the day to day of a professional actor in the San Francisco Bay Area

mostly the day to day of a professional actor in the San Francisco Bay Area, but also the home of the Counting Actors Project

Thursday, September 29, 2011

Send me your Counting Actors info for Sept!

I'll publish September results between Oct 1 and 5.  If you've seen or worked on something with performances in September (that didn't get counted in August), can you go here and send me the info?  I'd especially love to get some South Bay shows in here.


Wednesday, September 28, 2011

Melbourne's Queen Lear: stats and more from Australia

Thanks to one of the arts news aggregator blogs I look at, I caught this article yesterday.  

Gist: In Melbourne, a woman will play King Lear this season because the theater was (italics mine) ordered by its governing body to designate an equal opportunity officer when only one mainstage production was given to a female director.   

While I was intrigued by the cross gender take on the classic (somewhat novel, Mabou Mines, anyone?), I was even more intrigued by the whole business w/the governing body and the equal opportunity officer.  So I googled, and found some more interesting info.

My thoughts were similar to what I saw at No Plain Jane's blog post, and I appreciate the stats collected there. And yes, 'one woman in the role of one man will not tip these scales'

I found a Sydney Herald article, about some writers who would like to see quotas established in Australia, saying:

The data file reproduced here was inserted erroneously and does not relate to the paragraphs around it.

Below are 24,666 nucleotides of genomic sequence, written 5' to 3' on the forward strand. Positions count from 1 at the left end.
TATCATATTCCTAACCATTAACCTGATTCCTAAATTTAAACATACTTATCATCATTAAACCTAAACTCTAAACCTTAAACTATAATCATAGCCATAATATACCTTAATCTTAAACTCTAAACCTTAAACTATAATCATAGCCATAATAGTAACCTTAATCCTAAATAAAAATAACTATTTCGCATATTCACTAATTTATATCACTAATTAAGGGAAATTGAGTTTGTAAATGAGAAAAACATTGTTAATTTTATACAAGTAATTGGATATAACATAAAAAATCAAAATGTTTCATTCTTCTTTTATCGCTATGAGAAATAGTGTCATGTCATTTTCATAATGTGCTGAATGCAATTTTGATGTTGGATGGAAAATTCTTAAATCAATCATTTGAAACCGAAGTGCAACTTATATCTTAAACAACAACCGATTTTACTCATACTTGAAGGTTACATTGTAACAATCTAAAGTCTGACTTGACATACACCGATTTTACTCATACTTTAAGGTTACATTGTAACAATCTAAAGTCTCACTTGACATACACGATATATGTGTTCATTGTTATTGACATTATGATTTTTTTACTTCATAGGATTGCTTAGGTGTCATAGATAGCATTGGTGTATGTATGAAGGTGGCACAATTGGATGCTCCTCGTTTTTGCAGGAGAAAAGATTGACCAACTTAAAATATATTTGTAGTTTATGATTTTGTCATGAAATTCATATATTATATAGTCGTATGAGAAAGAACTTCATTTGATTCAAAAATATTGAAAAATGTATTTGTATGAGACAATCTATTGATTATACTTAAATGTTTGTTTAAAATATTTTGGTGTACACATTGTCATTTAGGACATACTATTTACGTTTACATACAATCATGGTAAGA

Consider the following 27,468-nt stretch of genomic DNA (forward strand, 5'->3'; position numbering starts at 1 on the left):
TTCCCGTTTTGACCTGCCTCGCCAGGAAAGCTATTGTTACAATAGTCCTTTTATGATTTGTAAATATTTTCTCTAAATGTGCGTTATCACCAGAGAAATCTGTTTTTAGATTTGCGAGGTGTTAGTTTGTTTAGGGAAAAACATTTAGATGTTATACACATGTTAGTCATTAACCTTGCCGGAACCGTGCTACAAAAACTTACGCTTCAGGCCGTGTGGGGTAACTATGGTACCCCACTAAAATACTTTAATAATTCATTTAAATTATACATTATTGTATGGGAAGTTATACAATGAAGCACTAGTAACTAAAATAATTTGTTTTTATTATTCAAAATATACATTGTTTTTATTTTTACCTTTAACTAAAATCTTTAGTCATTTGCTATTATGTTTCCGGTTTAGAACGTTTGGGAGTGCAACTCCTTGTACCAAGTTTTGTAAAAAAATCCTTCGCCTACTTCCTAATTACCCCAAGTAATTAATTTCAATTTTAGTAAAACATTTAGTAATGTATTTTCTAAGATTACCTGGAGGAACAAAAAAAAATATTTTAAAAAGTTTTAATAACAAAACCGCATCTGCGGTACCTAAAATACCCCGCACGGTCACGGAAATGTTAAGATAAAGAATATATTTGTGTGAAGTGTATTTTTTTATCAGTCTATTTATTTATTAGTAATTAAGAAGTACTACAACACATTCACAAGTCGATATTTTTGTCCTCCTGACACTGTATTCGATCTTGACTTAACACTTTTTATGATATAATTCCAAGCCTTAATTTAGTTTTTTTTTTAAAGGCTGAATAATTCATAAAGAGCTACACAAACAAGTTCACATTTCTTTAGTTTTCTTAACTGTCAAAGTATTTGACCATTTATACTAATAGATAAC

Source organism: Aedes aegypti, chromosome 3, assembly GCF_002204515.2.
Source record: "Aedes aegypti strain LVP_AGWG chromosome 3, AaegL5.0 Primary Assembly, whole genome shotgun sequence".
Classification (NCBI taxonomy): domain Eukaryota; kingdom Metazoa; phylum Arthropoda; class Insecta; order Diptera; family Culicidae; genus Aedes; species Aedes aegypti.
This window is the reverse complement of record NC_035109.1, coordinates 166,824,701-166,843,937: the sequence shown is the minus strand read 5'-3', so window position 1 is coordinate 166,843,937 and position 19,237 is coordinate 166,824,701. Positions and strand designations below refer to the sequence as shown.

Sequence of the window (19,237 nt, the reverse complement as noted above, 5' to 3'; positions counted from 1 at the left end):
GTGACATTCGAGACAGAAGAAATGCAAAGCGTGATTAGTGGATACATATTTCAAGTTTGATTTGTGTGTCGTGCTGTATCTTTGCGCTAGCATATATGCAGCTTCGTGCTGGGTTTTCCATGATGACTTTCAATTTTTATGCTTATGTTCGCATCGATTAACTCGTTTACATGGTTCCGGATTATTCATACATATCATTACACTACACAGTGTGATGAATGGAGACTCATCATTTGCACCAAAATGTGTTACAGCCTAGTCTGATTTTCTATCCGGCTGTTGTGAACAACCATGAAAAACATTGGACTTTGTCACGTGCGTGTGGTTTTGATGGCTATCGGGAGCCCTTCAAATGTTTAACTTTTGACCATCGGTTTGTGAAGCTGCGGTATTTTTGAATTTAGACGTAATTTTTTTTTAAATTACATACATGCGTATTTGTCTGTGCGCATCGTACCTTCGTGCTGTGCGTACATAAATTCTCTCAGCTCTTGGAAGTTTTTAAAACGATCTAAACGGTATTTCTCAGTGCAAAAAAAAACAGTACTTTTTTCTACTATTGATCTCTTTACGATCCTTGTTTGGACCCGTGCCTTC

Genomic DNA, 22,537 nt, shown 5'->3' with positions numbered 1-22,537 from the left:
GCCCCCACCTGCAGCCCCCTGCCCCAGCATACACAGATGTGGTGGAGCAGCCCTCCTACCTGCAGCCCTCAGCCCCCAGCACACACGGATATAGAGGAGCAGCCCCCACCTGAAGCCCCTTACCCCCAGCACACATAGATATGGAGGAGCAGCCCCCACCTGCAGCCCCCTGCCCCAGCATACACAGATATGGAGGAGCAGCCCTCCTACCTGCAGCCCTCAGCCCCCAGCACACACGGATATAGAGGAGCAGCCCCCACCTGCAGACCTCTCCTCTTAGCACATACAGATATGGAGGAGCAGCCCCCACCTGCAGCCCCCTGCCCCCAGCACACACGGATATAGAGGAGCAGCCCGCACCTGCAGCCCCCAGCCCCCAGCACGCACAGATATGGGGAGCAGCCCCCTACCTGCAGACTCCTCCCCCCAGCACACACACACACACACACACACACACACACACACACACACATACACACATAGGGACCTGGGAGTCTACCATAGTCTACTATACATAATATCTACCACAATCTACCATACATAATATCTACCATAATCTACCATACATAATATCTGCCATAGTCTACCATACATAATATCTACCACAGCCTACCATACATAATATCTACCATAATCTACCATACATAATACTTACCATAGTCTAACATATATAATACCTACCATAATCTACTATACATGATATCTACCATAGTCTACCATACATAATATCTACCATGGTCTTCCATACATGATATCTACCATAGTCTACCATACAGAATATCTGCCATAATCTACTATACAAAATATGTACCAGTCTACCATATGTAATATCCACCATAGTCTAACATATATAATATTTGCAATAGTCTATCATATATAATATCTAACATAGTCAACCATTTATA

"Any theatre company that receives public funding should be compelled to report annually on their gender representation in their program and processes that they are pursuing to achieve equity,'' 
Would this fly in the US?  Should companies that receive NEA funding, or funding from their state arts council be required to represent both genders equally?

Monday, September 26, 2011

My September Gig

In the mix of gigs and jobs this past month, I got asked to take on something new: I coached a kid actor in her first professional production.  The show is up now, and on reflection, this job had several really cool parts to it.

First,  it was a real hybrid of my skill sets - teaching artist, actor, and director.  Teaching artist me did some skill building, like theater vocabulary, cheating out, and projection/enunciation.  Actor me got to walk the role at a few rehearsals, exploring what my impulses might be in terms of stage movement and intention within those circumstances.  Director me got to work one on one with another actor to clarify moments and find keys to unlock the characters for an audience.

Something I hadn't thought of beforehand was that theater etiquette/professionalism was a big component of the process.  For someone who's never been in a professional production before, there's so much basic stuff to unpack! Signing in on the board, thanking your stage manager, having your pencil and script ready to go at your call time were all new concepts for this young actor.

Best of all though, was the point during tech week when the kid actor turned to her mom and said, "Do you think when this is over, instead of going back to my tennis class, I could maybe take an acting class instead?"